NASHUA - It's no wonder that Richard Berube doesn't always show up in court; he has a lousy time there.
Berube's real estate and development business is in ruins, his bankruptcy cases have been thrown out, and creditors are nipping at his heels, court records show.
The Telegraph reported extensively on Berube's past and present legal and financial problems in an article last May. Londonderry police had arrested him May 6 after a six-hour standoff at his home at 31 Windsor Boulevard, after police went to arrest him on a warrant for failing to show up for a child-support hearing.
More recently, Hillsborough County Superior Court Judge William Groff gave Berube 10 days to pay $5,000 in overdue child support or be arrested again.
"You're going to be picked up and sent to jail and stay there until you pay it," Groff said.
Berube appeared before Groff on Oct. 14 for a hearing on the roughly $18,000 he owes his ex-wife. Berube complained that he hasn't been able to work or collect any income in nearly a year. Groff suggested that he start looking for work, and consider filing a motion to reduce his $1,000 monthly court-ordered support.
Berube, 43, told Groff he expects to collect $300,000 from a pending complaint with the Federal Deposit Insurance Corporation against Butler Bank, which backed his latest developments in Litchfield, but he had no documents to support that claim.
Once the hearing was done, court officers approached Berube, handcuffed him and arrested him on a warrant from another pending lawsuit. Judge Diane Nicolisi had issued an arrest warrant after Berube failed to show up for a Sept. 11 hearing on payments on a debt that he owes Nashua Wallpaper.
Berube was promptly released after putting up the $2,000 cash bail that Nicolosi had required to ensure his appearance in the future.
Berube had remained jailed for several weeks after his arrest in May. He had filed for Chapter 13 bankruptcy shortly before his arrest, but the case was later dismissed on June 20, after Berube failed to file required financial documents, court records show. Berube then filed a Chapter 7 bankruptcy petition, which was dismissed because bankruptcy rules don't allow a person to file for bankruptcy so soon after a previous bankruptcy petition has been dismissed, court records show.
In addition to the lawsuits and judgments against him and his companies, Berube's last two developments, two retirement-community condominium projects in Litchfield, Heritage Park and Blossom Court, were left unfinished, leaving buyers without promised amenities such as street lights and landscaping.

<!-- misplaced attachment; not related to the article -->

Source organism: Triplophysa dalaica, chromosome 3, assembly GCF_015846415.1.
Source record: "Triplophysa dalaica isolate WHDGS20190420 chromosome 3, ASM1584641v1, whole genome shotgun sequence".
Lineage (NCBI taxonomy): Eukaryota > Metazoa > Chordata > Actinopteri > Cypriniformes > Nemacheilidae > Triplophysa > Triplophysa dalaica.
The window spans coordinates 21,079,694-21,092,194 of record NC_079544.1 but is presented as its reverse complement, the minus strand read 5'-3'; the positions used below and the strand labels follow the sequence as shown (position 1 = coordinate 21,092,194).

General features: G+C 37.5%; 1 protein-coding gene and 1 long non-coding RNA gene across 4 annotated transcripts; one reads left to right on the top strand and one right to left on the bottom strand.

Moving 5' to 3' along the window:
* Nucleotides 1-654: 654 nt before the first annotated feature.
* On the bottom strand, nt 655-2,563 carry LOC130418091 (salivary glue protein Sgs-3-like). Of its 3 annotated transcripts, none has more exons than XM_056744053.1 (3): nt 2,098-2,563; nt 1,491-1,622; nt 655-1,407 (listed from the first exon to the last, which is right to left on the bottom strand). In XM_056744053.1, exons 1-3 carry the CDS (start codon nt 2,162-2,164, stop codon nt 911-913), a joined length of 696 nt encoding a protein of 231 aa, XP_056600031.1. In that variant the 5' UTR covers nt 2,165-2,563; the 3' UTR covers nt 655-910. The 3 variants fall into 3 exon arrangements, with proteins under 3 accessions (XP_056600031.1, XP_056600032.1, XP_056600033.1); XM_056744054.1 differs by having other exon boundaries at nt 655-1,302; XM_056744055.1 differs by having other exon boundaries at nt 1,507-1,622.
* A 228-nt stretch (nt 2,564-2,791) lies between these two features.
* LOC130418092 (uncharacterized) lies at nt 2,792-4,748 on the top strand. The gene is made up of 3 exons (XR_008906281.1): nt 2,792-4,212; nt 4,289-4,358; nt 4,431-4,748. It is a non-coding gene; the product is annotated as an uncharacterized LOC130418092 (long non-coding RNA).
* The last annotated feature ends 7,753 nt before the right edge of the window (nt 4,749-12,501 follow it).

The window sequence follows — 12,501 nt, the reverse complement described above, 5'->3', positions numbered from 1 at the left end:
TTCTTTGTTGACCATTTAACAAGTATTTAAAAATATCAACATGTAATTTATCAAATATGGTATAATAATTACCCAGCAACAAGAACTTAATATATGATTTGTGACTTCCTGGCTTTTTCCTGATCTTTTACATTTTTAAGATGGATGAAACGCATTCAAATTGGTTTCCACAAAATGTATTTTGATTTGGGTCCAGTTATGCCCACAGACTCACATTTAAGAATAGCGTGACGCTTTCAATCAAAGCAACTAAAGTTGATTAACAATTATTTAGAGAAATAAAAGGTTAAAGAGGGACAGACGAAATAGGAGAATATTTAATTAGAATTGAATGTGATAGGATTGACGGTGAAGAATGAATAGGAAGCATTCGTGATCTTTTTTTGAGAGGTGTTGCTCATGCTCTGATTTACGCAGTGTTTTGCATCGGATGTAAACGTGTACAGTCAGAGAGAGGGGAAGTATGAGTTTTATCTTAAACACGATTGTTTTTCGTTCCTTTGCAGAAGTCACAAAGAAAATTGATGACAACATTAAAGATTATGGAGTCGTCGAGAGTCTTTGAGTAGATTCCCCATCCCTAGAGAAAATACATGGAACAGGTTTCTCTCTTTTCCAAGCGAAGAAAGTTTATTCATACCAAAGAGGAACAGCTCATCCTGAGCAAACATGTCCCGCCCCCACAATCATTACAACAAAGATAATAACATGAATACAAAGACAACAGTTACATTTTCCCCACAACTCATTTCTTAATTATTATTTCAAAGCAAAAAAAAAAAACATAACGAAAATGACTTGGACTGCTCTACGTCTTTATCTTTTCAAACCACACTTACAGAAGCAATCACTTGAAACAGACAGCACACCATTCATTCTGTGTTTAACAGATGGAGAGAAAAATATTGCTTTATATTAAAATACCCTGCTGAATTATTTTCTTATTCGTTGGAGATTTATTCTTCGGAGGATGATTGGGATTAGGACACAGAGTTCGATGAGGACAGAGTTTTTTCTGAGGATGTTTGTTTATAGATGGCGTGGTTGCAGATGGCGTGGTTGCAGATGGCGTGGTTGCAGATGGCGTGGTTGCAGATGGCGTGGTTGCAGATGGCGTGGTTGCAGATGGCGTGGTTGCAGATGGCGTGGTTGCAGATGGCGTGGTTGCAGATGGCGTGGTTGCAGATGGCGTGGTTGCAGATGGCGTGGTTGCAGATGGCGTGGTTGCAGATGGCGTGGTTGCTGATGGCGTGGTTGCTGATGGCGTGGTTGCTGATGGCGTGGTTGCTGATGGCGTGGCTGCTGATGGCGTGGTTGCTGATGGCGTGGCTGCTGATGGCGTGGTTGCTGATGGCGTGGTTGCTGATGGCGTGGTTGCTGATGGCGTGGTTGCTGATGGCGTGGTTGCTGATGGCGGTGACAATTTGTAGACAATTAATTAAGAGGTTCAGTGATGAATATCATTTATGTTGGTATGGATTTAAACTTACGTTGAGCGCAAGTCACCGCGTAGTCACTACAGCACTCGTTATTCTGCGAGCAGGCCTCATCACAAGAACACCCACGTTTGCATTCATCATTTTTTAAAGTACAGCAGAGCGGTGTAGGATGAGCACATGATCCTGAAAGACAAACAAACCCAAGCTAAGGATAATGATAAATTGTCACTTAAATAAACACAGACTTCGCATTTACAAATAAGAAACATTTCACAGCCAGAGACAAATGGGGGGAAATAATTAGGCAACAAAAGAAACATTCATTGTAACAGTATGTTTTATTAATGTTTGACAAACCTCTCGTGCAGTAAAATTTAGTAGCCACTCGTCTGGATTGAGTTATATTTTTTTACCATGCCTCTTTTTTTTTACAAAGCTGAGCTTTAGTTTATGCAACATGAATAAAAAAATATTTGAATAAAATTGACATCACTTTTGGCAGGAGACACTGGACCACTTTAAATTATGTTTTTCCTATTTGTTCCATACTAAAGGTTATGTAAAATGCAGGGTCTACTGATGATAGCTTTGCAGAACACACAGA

The attorney general's consumer protection division took up the case of Blossom Court, and that condominium association has been placed into receivership, though a receiver has yet to be appointed, Assistant Attorney General David Rienzo said Thursday. The case remains pending in court, and the state is seeking to have Butler Bank deemed responsible for completing the common areas of the development, he said.
"The question is whether or not by foreclosing on the property and then holding certain units, whether the bank has succeeded Mr. Berube," Rienzo said. "It's not our position that the bank is obligated to finish the project. It's our position that the bank has an obligation to finish the common elements, and has the right to finish the project, but is not obligated to do so."
Residents at Heritage Park banded together, hired a lawyer and wrested control of the condo association from Berube, treasurer Barbara Wade said. That allowed them to buy insurance to cover the property and contract with a snowplow company, but the owners fear they could be left on the hook for finishing the road, irrigation system and other work for which they'd already paid, but was never finished, Wade said.
"We're just trying to stay above board and maintain the place as best we can. It's certainly not the way it was supposed to be," Wade said. "All in all, we're doing the best we can."
Lion Development Corp., a company owned by some officials at Butler Bank, bought the partially completed buildings at auction, and residents have been negotiating with that company in hope of arranging to finish the development, Wade said.
Unlike Blossom Court, the attorney general's office has declined to get involved in Heritage Park, despite residents' requests.
"We were hopeful that they would be of more help but they have not. They're not helping us," Wade said.
This article appears in the October 10 2008 issue of New Hampshire Business Review